Sept. 02--AUSTIN -- A trial renewing challenges against Texas' latest voter identification laws starts Tuesday in Corpus Christi.
The trial could last about two weeks, with plaintiffs suing the state arguing that the law with its different forms of ID requirements damages the ability to vote of people who are impoverished or in the minority.
Texas law allows several forms of ID, including a driver's license, a Texas election identification certificate, a personal identification card or a concealed handgun license issued by DPS.
The new photo ID requirements are aimed at working against voter fraud. Federal judges in Washington already ruled that the law is discriminatory, but a U.S. Supreme Court decision changed a portion of the law in question.
"In this regard, the Court explained that the Texas law 'imposes strict, unforgiving burdens on the poor, and
racial minorities in Texas are disproportionately likely to live in poverty,'" the complaint in the case states.
Gerry Hebert, a Washington attorney for plaintiffs suing the state, said many Texans stand to lose voting rights in the case.
"This is an important case because the photo ID law will not only burden Texans' right to vote, but we know that from our analysis there are approximately three quarters of a million Texans who are registered voters who lack one of the forms of identification necessary to vote," Hebert said. "There stands to be a great deal of voters in Texas who can't go to the ballot on Election Day because of this law."
The courts in D.C. were looking at the law because a certain section of the Voting Rights Act required Texas to get federal approval for election law changes because of historic discrimination.
In 2013, however, the U.S. Supreme Court made a ruling that said part of the Voting Rights Act was outdated, so Texas started enforcing the voter ID law.
Hebert said Texas Attorney General Greg Abbott, who is running for governor against state Sen. Wendy Davis, D-Fort Worth, shouldn't have pushed ahead with implementing the law given the D.C. court's findings.
The Texas attorney general's office, meanwhile, remained confident in the law.
"The Supreme Court has already ruled that voter ID laws are legal and a sensible way to protect the integrity of elections," Lauren Bean, a spokeswoman for the Texas attorney general's office, said in a statement emailed to Scripps. "We believe the Supreme Court will reach the same result with the Texas voter ID law. Most every Texan already has a valid ID, but if they don't, they can get one for free. Voter ID has already been used in several elections in Texas without the disenfranchisement claimed by partisans who seem to be against election integrity."
Now the matter goes to trial before federal Judge Nelva Gonzales Ramos in Corpus Christi, as the challenge continues under a different section of the Voting Rights Act, Section 2, which prohibits voter discrimination against racial and minority groups.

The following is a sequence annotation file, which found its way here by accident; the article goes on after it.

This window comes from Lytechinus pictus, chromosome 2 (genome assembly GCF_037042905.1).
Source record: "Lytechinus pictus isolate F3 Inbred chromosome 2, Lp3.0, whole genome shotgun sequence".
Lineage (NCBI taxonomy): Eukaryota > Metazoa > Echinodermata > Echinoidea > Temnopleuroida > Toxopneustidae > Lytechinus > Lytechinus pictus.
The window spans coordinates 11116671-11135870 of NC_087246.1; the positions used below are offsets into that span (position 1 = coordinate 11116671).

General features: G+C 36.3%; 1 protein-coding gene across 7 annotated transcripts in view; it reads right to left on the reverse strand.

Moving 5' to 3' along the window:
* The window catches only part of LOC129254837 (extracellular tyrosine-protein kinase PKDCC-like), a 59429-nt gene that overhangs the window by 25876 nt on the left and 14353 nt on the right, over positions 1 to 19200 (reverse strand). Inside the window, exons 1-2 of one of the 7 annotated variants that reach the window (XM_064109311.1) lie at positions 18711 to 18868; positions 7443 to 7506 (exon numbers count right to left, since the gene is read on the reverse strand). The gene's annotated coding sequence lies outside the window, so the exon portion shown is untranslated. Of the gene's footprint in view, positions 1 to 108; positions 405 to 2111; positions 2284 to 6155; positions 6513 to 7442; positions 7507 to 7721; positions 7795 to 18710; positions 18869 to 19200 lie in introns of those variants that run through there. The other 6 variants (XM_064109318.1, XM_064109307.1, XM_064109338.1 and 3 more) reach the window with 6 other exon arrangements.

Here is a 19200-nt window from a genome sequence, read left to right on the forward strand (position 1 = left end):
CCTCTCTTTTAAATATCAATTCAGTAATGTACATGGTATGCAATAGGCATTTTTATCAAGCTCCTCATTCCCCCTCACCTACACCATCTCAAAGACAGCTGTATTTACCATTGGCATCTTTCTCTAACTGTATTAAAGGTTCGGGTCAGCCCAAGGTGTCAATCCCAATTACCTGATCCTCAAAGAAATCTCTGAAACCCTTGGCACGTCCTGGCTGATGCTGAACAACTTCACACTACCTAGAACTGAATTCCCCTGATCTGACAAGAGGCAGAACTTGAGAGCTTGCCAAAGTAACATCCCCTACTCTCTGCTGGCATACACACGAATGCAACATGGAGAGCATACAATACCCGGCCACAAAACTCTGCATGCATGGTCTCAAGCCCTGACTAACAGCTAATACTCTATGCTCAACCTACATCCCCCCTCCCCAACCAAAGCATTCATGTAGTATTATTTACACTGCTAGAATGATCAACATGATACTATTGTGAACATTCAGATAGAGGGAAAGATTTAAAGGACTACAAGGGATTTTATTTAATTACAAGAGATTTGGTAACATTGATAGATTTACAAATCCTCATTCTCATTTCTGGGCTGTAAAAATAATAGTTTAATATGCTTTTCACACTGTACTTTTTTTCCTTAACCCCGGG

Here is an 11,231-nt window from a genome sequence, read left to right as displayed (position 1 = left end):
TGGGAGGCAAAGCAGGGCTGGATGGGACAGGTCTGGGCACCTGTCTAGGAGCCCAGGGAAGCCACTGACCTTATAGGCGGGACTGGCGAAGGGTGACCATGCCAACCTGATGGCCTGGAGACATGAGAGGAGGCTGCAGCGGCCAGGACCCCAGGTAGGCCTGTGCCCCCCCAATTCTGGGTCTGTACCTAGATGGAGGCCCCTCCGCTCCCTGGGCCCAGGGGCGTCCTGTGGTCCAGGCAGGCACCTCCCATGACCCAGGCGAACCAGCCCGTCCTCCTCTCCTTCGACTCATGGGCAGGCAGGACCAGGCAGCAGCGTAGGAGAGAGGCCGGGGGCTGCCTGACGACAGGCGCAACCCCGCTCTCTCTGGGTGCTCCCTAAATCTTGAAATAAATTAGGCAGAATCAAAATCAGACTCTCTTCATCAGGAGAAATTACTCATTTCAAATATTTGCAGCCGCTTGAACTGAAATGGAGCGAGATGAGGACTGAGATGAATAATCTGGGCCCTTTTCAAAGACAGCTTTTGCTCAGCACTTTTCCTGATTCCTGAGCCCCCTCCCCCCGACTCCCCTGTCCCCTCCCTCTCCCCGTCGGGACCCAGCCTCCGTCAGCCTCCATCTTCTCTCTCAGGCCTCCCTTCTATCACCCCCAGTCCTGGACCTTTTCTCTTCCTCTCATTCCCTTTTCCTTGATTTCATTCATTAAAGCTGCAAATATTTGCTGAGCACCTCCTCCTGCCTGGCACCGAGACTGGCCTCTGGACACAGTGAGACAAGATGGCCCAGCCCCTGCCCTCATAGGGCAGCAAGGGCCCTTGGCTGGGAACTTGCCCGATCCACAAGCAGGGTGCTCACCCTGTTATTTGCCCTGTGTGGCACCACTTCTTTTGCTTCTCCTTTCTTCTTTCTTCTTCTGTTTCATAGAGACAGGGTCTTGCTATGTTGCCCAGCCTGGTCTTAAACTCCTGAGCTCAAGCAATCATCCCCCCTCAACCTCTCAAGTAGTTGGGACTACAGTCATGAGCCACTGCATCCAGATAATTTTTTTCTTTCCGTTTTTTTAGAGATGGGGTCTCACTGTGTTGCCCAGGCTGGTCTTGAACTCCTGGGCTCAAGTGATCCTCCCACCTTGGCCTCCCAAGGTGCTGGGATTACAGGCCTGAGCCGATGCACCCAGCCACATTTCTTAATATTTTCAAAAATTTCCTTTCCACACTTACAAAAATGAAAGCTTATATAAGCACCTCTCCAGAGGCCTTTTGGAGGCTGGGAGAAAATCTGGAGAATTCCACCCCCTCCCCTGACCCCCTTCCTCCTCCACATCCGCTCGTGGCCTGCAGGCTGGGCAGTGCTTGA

One of the plaintiffs in the case is Oscar Ortiz, a Nueces County commissioner.
Texas' photo ID law "is a solution in search of a problem, as a person is more likely to be struck by lightning than to see someone attempt to vote fraudulently at the polls," a release from the NAACP Legal Defense Fund states. "What is known, however, is that hundreds of thousands of registered voters in Texas lack the kind of photo ID required by SB 14, a disproportionate number of whom are people of color. Nationally, only 8 percent of white voting age citizens lack a government- issued photo ID compared to 25 percent of African-American voting age citizens."
Free voter IDs are offered by the state, though one-third of Texas' 254 counties do not have Department of Public Safety stations that can provide the cards, and opponents say voters must still pay for copies of birth certificates or other documents to obtain the ID.
Since the law took effect last summer, the agency has issued 279 voting IDs but reports receiving 1,700 inquiries.
Texas has held two elections so far since the law took effect, neither of which resulted in widespread reports of turnedaway voters. Following the November 2013 elections, state elections attorneys logged fewer than half the number of complaints as they did in 2011, according to the Texas secretary of state's office.
Meanwhile, during the March 4 primary election, Texas Secretary of State Nandita Berry noted: "We did not hear any reports of significant issues related to photo ID. Texans came to the polls prepared to show one of the seven forms of approved identification."
This article contains material from The Associated Press. Matthew Waller covers state news as the Scripps Austin Bureau chief. Contact him at email@example.com or follow him on Twitter@waller_matthew.
A voter will be required to show one of the following forms of photo identification at the polling location before the voter will be permitted to cast a vote:
--Texas driver's license issued by the Texas Department of Public Safety (DPS)
--Texas election identification certificate issued by DPS
--Texas personal identification card issued by DPS
--Texas concealed handgun license issued by DPS
--United States military identification card containing the person's photograph
--United States citizenship certificate containing the person's photograph
--United States passport
--Except the U.S. citizenship certificate, the identification must be current or have expired no more than 60 days before being presented at the polling place.
Source: Texas secretary of state
(c)2014 Times Record News (Wichita Fallas, Texas)
Visit the Times Record News (Wichita Fallas, Texas) at www.timesrecordnews.com
Distributed by MCT Information Services
Original headline: Texas voting rights trial over ID kicks off today
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